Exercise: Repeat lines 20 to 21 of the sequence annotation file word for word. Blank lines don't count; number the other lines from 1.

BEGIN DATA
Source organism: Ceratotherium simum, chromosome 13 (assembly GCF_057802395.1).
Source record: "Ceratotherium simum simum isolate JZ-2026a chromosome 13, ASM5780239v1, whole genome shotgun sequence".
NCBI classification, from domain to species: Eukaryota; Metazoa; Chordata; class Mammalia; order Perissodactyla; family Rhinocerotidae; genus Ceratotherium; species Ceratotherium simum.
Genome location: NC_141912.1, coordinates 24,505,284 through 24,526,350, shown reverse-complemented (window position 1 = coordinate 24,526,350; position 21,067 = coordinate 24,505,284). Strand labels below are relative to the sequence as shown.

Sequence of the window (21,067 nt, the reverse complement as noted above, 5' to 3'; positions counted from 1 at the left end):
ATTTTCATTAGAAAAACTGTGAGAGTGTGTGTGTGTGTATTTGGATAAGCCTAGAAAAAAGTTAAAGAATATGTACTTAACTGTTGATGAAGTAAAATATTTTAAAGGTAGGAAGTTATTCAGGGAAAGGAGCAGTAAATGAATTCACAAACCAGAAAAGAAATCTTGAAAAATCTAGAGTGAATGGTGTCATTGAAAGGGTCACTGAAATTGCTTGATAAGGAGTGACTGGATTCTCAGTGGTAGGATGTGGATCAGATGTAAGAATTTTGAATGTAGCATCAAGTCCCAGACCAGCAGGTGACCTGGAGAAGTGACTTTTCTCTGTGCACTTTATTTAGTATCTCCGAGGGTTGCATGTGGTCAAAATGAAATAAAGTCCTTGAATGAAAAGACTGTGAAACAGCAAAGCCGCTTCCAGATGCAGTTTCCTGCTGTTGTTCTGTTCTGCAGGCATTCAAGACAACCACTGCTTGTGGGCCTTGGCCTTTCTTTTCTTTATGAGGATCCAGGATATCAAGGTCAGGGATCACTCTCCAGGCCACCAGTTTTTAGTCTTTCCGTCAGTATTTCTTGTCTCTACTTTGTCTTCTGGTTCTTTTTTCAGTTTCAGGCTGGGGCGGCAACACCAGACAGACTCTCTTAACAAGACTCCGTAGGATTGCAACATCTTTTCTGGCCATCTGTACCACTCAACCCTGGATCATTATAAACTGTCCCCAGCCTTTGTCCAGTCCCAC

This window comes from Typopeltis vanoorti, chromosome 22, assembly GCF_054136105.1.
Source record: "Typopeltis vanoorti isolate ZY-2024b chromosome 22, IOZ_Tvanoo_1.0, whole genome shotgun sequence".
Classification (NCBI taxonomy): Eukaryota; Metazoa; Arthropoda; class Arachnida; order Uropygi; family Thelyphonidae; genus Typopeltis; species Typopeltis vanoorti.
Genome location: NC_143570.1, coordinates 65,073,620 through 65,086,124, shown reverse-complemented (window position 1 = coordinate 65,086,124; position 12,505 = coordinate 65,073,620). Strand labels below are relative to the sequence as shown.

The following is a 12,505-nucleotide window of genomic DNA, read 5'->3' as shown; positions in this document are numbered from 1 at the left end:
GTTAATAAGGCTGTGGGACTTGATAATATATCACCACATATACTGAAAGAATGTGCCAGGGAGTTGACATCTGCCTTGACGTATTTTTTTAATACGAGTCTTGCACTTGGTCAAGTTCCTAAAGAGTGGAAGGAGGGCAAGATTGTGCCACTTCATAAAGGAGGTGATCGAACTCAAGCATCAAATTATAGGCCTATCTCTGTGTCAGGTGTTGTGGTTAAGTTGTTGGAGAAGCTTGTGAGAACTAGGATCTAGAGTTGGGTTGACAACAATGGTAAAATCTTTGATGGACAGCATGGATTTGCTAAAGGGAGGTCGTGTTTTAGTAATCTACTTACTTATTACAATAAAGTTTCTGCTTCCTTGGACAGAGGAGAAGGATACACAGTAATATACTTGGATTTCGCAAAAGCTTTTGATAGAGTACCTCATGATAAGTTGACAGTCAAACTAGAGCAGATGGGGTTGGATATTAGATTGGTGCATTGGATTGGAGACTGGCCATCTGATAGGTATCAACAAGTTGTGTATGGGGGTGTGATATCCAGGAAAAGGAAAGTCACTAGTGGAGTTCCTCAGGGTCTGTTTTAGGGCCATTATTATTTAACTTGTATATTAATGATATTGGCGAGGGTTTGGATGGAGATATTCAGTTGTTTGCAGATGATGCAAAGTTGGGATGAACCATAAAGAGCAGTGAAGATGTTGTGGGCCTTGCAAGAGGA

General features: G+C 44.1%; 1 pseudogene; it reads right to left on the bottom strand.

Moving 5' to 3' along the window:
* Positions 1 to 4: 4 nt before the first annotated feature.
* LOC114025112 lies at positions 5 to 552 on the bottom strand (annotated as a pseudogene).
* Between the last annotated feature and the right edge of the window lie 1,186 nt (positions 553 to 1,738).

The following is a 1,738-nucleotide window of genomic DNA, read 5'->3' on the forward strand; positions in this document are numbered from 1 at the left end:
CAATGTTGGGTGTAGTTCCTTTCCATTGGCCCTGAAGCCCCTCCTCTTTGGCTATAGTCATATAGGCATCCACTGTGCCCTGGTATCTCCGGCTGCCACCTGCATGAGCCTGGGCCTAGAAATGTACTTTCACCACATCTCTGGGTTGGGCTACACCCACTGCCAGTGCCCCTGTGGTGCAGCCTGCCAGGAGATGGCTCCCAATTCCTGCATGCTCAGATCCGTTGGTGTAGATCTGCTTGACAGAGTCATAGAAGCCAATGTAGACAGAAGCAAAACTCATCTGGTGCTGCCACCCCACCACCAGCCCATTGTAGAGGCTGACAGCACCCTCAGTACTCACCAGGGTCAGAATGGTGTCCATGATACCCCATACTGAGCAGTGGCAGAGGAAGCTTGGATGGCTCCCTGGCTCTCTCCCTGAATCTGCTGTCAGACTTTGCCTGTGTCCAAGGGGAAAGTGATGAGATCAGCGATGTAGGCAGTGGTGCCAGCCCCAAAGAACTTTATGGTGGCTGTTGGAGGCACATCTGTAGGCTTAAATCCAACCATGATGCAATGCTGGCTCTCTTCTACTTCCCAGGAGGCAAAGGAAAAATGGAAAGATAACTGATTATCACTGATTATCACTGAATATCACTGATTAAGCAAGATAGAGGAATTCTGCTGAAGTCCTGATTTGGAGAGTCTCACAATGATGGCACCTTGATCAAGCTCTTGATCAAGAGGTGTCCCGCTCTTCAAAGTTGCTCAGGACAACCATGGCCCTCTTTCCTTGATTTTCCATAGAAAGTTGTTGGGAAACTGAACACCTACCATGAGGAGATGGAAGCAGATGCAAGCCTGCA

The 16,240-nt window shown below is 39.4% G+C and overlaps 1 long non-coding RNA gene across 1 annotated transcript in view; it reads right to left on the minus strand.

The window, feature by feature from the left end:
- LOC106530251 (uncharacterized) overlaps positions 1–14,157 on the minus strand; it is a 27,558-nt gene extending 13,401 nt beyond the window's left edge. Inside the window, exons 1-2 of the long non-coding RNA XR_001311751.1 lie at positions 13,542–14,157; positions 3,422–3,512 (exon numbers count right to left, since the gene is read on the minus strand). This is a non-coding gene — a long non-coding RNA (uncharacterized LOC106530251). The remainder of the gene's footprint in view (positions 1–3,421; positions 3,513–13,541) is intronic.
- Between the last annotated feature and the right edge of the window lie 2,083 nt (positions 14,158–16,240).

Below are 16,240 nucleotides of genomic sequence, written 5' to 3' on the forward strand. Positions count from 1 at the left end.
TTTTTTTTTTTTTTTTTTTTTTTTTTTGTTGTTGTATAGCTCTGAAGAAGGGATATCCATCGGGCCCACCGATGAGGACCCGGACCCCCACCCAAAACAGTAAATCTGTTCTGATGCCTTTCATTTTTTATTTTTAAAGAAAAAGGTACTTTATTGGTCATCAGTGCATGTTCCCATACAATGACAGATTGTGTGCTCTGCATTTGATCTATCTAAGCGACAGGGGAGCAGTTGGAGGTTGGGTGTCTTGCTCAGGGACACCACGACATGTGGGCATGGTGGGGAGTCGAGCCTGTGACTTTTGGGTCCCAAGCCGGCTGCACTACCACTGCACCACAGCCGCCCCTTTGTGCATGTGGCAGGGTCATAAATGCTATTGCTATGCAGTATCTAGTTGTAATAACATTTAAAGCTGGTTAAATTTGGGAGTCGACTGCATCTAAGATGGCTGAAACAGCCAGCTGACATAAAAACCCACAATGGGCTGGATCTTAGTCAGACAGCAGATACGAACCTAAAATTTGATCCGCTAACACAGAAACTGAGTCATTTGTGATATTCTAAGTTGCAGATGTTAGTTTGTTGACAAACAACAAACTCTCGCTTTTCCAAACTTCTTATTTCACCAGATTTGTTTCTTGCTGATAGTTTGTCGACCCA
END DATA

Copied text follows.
The 16,240-nt window shown below is 39.4% G+C and overlaps 1 long non-coding RNA gene across 1 annotated transcript in view; it reads right to left on the minus strand.

The window, feature by feature from the left end: